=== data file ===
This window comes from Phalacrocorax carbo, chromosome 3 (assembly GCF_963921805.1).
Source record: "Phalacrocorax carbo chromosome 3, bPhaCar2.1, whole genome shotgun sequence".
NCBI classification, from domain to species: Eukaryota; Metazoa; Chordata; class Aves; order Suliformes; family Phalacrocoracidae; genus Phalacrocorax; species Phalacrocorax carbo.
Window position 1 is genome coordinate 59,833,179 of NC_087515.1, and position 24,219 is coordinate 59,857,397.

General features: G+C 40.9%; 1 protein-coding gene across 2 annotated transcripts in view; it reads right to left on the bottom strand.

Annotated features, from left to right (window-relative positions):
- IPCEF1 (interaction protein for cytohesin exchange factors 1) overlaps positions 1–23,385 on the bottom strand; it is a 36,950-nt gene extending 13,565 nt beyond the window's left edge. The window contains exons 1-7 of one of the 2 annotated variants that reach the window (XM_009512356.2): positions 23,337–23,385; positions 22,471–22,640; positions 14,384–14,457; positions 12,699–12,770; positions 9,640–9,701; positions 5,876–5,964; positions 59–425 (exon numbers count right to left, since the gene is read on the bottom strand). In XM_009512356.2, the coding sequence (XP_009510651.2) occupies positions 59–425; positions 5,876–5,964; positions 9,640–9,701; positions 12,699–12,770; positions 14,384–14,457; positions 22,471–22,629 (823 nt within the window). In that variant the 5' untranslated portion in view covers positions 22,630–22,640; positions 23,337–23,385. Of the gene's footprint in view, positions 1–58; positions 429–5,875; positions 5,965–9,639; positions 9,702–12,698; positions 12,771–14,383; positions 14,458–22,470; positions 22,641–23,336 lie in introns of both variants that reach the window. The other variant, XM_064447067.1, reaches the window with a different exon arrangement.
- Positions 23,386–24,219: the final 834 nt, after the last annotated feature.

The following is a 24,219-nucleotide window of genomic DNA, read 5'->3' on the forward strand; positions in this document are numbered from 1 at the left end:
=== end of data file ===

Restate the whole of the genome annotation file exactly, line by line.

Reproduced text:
This window comes from Phalacrocorax carbo, chromosome 3 (assembly GCF_963921805.1).
Source record: "Phalacrocorax carbo chromosome 3, bPhaCar2.1, whole genome shotgun sequence".
NCBI classification, from domain to species: Eukaryota; Metazoa; Chordata; class Aves; order Suliformes; family Phalacrocoracidae; genus Phalacrocorax; species Phalacrocorax carbo.
Window position 1 is genome coordinate 59,833,179 of NC_087515.1, and position 24,219 is coordinate 59,857,397.

General features: G+C 40.9%; 1 protein-coding gene across 2 annotated transcripts in view; it reads right to left on the bottom strand.

Annotated features, from left to right (window-relative positions):
- IPCEF1 (interaction protein for cytohesin exchange factors 1) overlaps positions 1–23,385 on the bottom strand; it is a 36,950-nt gene extending 13,565 nt beyond the window's left edge. The window contains exons 1-7 of one of the 2 annotated variants that reach the window (XM_009512356.2): positions 23,337–23,385; positions 22,471–22,640; positions 14,384–14,457; positions 12,699–12,770; positions 9,640–9,701; positions 5,876–5,964; positions 59–425 (exon numbers count right to left, since the gene is read on the bottom strand). In XM_009512356.2, the coding sequence (XP_009510651.2) occupies positions 59–425; positions 5,876–5,964; positions 9,640–9,701; positions 12,699–12,770; positions 14,384–14,457; positions 22,471–22,629 (823 nt within the window). In that variant the 5' untranslated portion in view covers positions 22,630–22,640; positions 23,337–23,385. Of the gene's footprint in view, positions 1–58; positions 429–5,875; positions 5,965–9,639; positions 9,702–12,698; positions 12,771–14,383; positions 14,458–22,470; positions 22,641–23,336 lie in introns of both variants that reach the window. The other variant, XM_064447067.1, reaches the window with a different exon arrangement.
- Positions 23,386–24,219: the final 834 nt, after the last annotated feature.

The following is a 24,219-nucleotide window of genomic DNA, read 5'->3' on the forward strand; positions in this document are numbered from 1 at the left end: